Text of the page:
The headline-grabbing Novopay teachers’ payroll system is just the tip of the iceberg of troubled IT projects if a KPMG survey is to be believed.
A study of about 200 New Zealand organisations by the accounting firm has found only a third of projects with an average cost of more than $15 million were on time, on budget and delivered the desired results.
That’s a worse record than from a similar survey in 2010, says study author Perry Woolley, when about half of projects were successful. Extrapolating the latest results across the whole economy implies a “truly staggering waste of resources”.
“It should be a wake-up call to the New Zealand business sector.”
However, Woolley says, there appears to be a lack of concern at the high project failure rate. “It bothers me that more people are not disquieted by results like this,” says Woolley, whose background is in project management.
“Businesses tend to accept this state of affairs with a bit of a shrug.”
That’s the attitude he once encountered when discussing a failed project with executives of the organisation concerned.
“The CFO said words to the effect that it was an IT project, and you kind of expect them to go wrong.”
Yet the dozen IT organisations in the survey sample reported better than average results. However, Woolley says, respondents assessed their own performance so the results are not objective.
“The reality is we might get different results if we were looking clinically from the outside. But we think it is still valuable information, particularly in how it predicts trends over time.”
The latest survey found four times as many projects — 21 per organisation — were under way than in 2010. Presuming the same number of people were involved, the greater volume of work could account for the higher failure rate, Woolley says.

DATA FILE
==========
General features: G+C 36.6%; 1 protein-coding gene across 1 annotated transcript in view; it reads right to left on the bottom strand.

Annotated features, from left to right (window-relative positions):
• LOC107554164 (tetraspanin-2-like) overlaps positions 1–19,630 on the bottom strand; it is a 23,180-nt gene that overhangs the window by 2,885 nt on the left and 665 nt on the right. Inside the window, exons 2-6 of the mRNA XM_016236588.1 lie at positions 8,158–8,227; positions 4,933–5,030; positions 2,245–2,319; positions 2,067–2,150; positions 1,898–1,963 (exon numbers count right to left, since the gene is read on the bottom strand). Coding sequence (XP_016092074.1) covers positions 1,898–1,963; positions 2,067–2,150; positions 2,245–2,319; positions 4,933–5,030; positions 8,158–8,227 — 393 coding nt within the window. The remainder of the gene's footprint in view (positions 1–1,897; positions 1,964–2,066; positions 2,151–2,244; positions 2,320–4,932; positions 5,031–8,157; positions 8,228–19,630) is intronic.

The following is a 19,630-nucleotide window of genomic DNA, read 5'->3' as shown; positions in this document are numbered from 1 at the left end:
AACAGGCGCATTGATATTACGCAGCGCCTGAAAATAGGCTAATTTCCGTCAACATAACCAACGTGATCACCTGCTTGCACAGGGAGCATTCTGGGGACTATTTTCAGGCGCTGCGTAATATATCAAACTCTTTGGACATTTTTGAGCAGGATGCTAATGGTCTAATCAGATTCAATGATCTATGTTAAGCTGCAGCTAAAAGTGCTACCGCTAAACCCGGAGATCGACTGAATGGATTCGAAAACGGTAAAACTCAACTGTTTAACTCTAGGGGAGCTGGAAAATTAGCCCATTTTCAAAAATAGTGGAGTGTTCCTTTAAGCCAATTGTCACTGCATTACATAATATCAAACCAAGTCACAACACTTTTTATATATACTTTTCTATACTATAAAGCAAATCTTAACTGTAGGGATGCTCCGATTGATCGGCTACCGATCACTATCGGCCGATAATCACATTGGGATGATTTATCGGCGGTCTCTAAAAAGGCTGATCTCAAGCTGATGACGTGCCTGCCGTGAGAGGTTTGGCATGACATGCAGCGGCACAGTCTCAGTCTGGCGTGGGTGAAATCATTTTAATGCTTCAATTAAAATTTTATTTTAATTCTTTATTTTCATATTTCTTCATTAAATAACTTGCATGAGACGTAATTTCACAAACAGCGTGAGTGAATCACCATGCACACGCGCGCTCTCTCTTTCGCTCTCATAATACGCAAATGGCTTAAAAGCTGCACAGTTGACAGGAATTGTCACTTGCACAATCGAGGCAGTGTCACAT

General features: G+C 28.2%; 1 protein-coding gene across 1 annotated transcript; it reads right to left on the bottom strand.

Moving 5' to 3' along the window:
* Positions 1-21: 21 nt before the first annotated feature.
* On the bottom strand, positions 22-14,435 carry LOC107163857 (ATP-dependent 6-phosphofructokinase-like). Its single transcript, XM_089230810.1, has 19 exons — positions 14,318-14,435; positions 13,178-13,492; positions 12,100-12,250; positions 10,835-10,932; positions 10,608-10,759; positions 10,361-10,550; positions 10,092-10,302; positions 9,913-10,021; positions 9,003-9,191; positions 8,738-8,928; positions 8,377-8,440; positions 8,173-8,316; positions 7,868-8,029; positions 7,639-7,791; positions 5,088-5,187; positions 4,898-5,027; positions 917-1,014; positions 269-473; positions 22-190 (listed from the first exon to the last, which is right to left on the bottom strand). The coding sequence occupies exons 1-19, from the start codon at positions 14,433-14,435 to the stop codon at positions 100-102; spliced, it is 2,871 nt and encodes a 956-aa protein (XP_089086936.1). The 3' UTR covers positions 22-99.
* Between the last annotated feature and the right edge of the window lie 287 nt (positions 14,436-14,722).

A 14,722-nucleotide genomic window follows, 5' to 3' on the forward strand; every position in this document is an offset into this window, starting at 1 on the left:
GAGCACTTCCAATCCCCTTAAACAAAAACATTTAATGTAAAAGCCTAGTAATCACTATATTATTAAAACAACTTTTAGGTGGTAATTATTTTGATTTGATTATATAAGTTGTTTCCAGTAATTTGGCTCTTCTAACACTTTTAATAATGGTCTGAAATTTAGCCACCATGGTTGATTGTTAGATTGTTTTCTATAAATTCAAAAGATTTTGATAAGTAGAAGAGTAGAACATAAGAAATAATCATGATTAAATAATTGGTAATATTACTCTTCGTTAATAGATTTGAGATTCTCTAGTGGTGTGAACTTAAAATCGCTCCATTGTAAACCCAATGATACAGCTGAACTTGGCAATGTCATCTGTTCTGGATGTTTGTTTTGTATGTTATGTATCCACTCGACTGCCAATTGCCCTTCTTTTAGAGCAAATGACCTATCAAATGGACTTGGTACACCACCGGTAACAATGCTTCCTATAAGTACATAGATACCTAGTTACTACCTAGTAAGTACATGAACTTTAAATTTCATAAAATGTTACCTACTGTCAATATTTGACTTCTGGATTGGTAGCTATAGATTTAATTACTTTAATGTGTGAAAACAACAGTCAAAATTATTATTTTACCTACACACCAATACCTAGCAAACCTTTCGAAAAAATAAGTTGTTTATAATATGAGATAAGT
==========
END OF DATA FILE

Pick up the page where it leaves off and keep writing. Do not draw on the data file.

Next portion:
It may be small consolation but practitioners say failure is a better project management teacher than success. Woolley says from what has already come out publicly about Novopay, the project looks to have been dogged by political, stakeholder management, budgetary and personality issues, none of which textbooks are very useful at providing answers for.
Ray Delany, president of the Institute of IT Professionals and head of Auckland company Designertech, says there are no mysteries to project management.
“Almost all the projects I’ve seen or been involved in that have gone off the rails have primarily done so because they’ve failed to follow the established body of knowledge.
“I don’t think it’s too complicated. For the most part it’s just people following the basic rules.” The key is knowing how to react when complicated work goes wrong, as it inevitably does.
“The project management discipline is all about that — it’s not about bureaucratic box-ticking.” When things come unstuck, understanding why will help next time around.
“Generally, people learn more from projects that don’t go well than from those that do. “It’s a bit like venture capitalists. They like to back people who have already had a start-up not work — that’s generally seen as a positive thing.”